A man resembling Albert Einstein with wife

Marriage to Mileva Maric

Mileva was the only girl in his course, she limped because of bone tuberculosis suffered in her youth and did not shine with beauty, but she was distinguished by a fine analytical mind and out-of-the-box thinking.

The parents of the bride and groom were against this marriage. They said to Einstein, “What do you need her for? She’s lame!” But he would answer a question with a question: “Have you heard what kind of voice she has?”

Even before the wedding they had a daughter, but one of the conditions of marriage Einstein put forward the refusal of the child, and Mileva Maric gave the girl to strangers.

In general, before formalizing the relationship, Albert Einstein signed with his future wife something similar to a pact of independence, in which she pledged to do all the housework, laundry and cooking for her husband and remove when he wishes to be alone.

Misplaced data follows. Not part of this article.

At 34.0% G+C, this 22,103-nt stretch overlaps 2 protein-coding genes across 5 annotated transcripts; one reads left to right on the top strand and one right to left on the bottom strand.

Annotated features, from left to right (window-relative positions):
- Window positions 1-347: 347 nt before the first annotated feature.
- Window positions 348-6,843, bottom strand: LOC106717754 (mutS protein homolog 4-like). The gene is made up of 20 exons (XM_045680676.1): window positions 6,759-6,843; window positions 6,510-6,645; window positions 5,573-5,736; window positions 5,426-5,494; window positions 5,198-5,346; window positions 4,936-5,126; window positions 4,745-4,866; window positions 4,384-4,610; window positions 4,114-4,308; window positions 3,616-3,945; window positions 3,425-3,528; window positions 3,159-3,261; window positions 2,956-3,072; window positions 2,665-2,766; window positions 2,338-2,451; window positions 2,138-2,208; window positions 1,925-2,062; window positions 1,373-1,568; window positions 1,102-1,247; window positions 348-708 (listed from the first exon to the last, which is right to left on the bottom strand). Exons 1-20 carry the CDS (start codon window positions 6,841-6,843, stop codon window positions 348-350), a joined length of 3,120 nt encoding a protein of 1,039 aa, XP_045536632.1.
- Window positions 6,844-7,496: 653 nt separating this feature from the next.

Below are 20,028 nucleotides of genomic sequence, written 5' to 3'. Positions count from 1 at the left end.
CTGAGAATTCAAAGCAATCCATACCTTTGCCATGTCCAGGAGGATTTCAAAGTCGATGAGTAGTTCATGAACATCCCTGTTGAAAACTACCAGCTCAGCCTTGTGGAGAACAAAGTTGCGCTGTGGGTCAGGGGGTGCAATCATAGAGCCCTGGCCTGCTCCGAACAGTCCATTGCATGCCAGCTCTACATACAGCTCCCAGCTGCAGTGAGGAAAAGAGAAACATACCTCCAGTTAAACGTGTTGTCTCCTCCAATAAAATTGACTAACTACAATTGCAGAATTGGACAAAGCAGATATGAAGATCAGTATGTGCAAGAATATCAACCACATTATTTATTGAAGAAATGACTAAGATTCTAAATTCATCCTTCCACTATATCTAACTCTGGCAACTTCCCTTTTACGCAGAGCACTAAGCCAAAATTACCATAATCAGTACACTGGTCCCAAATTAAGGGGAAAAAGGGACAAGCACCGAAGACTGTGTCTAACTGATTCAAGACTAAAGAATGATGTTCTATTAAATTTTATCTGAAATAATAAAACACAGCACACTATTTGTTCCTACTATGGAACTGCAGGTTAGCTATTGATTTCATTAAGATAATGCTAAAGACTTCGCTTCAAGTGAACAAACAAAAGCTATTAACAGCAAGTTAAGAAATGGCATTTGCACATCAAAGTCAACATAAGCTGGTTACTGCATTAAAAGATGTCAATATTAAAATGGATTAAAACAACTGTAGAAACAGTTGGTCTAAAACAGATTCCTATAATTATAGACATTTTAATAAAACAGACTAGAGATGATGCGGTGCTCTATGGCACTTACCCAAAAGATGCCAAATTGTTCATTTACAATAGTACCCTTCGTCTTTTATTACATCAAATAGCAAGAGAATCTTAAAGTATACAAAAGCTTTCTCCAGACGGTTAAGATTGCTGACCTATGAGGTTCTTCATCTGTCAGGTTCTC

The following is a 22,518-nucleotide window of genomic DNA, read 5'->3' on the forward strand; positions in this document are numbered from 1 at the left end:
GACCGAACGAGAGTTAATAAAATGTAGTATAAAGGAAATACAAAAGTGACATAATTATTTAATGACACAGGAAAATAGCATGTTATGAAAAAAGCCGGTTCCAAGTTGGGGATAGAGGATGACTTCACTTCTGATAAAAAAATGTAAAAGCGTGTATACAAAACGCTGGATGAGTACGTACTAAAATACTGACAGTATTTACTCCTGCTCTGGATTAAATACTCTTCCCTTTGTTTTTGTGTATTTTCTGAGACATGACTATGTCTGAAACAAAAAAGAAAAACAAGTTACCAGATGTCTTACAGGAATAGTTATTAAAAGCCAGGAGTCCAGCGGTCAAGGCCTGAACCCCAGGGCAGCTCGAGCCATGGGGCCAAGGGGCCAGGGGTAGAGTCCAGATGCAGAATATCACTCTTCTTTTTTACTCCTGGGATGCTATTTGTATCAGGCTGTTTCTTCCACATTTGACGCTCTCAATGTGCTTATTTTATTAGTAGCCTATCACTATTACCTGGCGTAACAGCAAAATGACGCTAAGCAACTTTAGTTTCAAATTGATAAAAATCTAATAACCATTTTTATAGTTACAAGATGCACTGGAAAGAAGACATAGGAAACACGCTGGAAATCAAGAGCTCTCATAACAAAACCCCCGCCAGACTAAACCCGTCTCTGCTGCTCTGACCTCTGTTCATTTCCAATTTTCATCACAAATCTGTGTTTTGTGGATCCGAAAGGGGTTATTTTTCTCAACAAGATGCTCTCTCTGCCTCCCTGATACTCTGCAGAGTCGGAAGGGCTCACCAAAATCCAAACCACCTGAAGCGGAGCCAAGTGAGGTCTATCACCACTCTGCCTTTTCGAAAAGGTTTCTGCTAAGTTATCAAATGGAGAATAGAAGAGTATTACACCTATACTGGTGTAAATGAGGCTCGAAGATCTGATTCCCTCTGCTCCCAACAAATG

However, Mileva was for Einstein not only a housewife and mother of his two sons. All the first works on the theory of physics went under two names: his and his wife’s, but at some stage her name disappeared.

The controversy surrounding the theory of relativity

The potential role of Einstein’s wife

There is a version that it was Mileva Maric who created the theory of relativity, and her husband appropriated its authorship. This was repeatedly stated by their eldest son – the one who was treated in a psychiatric hospital.

Proponents of the theory of Albert Einstein’s pseudo-genius believe that he had a mediocre intellect, and that he picked up ideas and innovations during his years of work in the patent office. Einstein himself repeated that the only talent he possessed was curiosity.

And also, perhaps, the ability to organize science. He was called the entrepreneur in science.